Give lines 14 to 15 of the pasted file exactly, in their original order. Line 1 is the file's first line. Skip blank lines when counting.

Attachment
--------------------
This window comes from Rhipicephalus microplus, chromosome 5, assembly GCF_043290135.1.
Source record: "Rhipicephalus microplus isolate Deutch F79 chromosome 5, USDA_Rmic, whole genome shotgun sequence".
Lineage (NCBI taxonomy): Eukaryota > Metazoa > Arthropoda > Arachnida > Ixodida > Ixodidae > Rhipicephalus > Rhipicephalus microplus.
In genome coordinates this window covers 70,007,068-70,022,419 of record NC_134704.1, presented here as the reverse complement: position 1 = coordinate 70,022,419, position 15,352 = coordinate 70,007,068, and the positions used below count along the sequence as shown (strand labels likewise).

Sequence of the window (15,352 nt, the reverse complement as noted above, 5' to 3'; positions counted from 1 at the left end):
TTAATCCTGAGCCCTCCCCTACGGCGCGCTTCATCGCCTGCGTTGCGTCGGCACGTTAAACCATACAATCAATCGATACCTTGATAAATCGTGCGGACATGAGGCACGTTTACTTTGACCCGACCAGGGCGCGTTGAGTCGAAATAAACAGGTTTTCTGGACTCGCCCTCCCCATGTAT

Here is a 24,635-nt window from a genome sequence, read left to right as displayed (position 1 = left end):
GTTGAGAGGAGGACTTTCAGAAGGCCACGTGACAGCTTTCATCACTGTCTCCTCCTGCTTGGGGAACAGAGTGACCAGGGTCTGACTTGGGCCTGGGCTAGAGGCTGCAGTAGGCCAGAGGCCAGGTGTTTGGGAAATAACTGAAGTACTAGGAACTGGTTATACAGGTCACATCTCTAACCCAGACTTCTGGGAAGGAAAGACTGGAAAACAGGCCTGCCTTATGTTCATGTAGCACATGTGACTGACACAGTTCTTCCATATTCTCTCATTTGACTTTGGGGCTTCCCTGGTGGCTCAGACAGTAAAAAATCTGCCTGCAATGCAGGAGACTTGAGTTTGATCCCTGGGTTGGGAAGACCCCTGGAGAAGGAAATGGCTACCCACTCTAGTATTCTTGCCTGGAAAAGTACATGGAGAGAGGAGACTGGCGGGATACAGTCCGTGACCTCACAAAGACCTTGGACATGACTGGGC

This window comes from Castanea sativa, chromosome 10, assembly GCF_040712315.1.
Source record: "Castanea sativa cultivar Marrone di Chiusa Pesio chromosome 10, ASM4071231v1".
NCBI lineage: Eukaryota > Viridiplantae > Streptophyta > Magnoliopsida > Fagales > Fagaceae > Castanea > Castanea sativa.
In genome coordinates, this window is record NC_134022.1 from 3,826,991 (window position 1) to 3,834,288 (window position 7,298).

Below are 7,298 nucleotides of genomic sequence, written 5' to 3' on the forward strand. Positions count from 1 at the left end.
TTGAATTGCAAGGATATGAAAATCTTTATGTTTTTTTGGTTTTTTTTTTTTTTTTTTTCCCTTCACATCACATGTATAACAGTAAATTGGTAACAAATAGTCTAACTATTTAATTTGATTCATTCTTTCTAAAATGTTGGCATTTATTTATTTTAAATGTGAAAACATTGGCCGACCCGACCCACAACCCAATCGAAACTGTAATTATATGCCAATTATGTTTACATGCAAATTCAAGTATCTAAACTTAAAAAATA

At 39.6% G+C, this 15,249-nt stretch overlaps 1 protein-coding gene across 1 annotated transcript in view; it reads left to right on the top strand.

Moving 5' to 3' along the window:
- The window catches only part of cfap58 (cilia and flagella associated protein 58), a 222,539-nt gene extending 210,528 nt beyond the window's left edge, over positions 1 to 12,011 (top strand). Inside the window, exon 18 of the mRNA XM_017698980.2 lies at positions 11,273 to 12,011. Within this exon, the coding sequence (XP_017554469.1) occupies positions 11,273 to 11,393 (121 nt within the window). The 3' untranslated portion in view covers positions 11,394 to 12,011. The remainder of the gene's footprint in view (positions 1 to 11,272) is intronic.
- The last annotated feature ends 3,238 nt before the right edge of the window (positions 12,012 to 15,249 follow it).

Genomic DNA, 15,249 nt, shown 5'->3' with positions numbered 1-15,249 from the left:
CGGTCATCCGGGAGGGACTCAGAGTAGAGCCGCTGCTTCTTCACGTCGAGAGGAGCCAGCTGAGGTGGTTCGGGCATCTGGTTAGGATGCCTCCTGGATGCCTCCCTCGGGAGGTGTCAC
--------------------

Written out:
TTGAATTGCAAGGATATGAAAATCTTTATGTTTTTTTGGTTTTTTTTTTTTTTTTTTTCCCTTCACATCACATGTATAACAGTAAATTGGTAACAAATAGTCTAACTATTTAATTTGATTCATTCTTTCTAAAATGTTGGCATTTATTTATTTTAAATGTGAAAACATTGGCCGACCCGACCCACAACCCAATCGAAACTGTAATTATATGCCAATTATGTTTACATGCAAATTCAAGTATCTAAACTTAAAAAATA

At 39.6% G+C, this 15,249-nt stretch overlaps 1 protein-coding gene across 1 annotated transcript in view; it reads left to right on the top strand.